[Taxacom] Language tags for scientific names

Andy Mabbett andy at pigsonthewing.org.uk
Sat Jun 28 18:42:44 CDT 2008

In message
<a9f8e03f0806281530s4c78a270na50c50df7c40ca4a at mail.gmail.com>, Jim Croft
<jim.croft at gmail.com> writes

>> I don't think we are talking about meaning. I repeat the question in my
>> previous post: in what language is "Passer domesticus" written? And, by
>> implication, how should it be pronounced? What language-rules apply?

>In some respects, this is very similar to the early conceptual
>discussions of HTML where we had to convince people to think of a major
>heading of level X, not a lump of text in Y point bold.

So far as HTML is concerned, there are two types of markup which are

   *    language attributes (which have values which are IETF-defined
        language tags such as we are discussing) to indicate the
        language of content

        <span lang="en-GB">foot</span>


   *    classes, to indicate the type of content.

        <span class="body-part">foot</span>

The fact that the use of a "taxonomy" language attribute would allow one
to conclude that the enclosed text is of the type "taxon", because no
other types of phrase, or data object use that language, is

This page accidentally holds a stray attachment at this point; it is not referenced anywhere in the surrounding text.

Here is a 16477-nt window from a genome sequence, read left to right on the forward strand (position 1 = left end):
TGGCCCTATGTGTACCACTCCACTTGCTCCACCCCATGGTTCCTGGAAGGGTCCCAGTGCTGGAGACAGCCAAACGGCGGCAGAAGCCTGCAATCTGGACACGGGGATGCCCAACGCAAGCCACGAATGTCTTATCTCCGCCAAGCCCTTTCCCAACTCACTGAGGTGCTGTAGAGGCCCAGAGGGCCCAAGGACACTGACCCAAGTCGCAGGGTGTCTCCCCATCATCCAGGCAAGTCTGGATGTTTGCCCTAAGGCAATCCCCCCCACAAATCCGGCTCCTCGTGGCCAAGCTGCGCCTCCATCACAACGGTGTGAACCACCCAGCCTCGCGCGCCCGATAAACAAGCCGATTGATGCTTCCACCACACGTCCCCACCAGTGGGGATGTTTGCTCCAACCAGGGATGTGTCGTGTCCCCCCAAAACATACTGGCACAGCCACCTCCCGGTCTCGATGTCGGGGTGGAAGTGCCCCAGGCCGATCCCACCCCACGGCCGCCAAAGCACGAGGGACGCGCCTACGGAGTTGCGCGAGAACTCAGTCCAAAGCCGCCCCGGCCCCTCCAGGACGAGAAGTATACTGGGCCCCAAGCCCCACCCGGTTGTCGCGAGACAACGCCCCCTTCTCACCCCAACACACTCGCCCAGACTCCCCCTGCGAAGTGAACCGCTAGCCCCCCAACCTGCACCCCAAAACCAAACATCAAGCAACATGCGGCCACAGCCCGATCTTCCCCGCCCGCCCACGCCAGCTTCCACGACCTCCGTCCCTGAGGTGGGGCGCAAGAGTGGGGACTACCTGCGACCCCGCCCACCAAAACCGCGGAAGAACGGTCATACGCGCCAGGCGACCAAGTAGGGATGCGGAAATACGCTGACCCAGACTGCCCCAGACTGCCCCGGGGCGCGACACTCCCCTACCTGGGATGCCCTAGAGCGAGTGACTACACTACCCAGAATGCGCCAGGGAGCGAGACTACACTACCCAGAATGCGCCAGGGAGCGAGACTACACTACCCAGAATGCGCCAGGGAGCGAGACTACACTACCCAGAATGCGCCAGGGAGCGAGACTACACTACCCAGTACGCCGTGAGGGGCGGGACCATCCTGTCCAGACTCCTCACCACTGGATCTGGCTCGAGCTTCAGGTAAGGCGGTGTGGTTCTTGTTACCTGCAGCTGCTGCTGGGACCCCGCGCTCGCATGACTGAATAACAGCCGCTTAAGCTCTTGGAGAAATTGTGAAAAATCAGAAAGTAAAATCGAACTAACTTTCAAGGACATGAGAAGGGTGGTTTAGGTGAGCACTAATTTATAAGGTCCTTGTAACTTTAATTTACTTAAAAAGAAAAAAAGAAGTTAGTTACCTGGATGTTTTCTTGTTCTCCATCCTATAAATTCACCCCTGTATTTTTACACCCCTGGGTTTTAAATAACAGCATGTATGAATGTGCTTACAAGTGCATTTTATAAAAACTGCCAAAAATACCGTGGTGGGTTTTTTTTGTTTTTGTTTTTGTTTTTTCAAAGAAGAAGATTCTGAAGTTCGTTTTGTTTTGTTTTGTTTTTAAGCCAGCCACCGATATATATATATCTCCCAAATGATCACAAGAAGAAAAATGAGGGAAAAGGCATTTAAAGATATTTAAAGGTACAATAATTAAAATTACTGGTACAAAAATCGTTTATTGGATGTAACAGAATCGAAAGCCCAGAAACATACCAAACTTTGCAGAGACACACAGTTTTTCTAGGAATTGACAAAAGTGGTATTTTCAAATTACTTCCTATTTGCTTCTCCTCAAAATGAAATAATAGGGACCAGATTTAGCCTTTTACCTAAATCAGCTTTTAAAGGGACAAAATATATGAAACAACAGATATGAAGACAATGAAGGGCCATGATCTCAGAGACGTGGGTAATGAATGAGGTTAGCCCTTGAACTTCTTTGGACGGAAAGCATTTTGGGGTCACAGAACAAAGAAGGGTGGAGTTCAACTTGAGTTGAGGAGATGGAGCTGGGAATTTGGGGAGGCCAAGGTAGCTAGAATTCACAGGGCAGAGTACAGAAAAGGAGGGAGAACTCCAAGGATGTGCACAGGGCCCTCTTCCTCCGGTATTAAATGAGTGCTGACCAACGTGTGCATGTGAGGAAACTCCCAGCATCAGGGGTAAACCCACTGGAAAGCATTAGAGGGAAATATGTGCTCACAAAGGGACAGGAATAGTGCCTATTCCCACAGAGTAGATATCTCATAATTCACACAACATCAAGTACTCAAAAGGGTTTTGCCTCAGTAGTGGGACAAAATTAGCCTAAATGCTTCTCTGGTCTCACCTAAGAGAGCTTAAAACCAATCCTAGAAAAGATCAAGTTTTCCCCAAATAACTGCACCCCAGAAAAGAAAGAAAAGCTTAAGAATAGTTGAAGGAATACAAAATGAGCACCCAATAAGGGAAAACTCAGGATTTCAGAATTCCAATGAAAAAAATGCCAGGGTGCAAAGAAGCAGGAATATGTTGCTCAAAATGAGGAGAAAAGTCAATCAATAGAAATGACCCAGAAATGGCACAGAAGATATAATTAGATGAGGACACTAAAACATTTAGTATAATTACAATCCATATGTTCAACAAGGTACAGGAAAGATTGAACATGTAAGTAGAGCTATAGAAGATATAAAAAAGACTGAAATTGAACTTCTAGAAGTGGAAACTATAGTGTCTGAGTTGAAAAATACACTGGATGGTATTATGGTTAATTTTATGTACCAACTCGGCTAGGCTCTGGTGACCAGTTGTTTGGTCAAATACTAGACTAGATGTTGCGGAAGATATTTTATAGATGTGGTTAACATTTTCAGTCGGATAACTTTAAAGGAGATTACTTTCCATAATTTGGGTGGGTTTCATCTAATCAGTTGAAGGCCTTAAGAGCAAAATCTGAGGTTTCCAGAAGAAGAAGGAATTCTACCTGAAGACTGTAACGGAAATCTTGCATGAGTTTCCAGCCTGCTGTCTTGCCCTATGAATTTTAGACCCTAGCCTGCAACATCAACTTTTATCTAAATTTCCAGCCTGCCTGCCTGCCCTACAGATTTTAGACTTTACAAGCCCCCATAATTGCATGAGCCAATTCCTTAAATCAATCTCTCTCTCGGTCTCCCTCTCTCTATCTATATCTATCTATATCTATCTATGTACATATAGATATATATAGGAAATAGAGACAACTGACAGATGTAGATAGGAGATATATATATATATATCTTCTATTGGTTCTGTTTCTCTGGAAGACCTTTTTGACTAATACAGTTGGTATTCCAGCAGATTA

>  The style that is applied after the event does not alter the
>fundamental meaning or intent.

I don't think this is a matter of styles (at least, not the
web-authoring sense of styles, as in CSS, which is what I think you

>The pronunciation thing is interesting by probably unimportant and as
>Curtis and others have pointed out this should probably follow the
>convention of the language block in which the name appears.  Every time
>a Dutchman and and Australian have an English conversation about botany
>we end up laughing at each other over pronunciation of the scientific
>names but this in no way hinders communication (so we can quickly get
>down to the real business of fighting with each other over the
>taxonomy).  Heck, every time an Aussie and a Yank talk to each other
>about *anything*, we end up laughing at each other.

Standardisation of pronunciation is more important when you move outside
such dialects of English - there are no rules for the pronunciation of
"ph" in Mandarin or Japanese, because those letters do not exist in
their character sets; and in other languages where those characters do
occurs there is no guarantee that they will be pronounced as in the
English "phantom".

>As to your last question, the 'rules' that apply to scientific names
>are not really those of language - they just look as though they are.
>They are the rules of the nomenclatural codes.

What I mean by "language rules" are things like capitalisation (when
translating into German, for instance, the specific epithet is not
capitalised), translation (don't translate "major" to "mayor"), spelling
(use a dictionary of taxonomic names, not of Latin, nor the base
language), declension (don't, as explained by Gregor) and such like; as
discussed already.

Andy Mabbett

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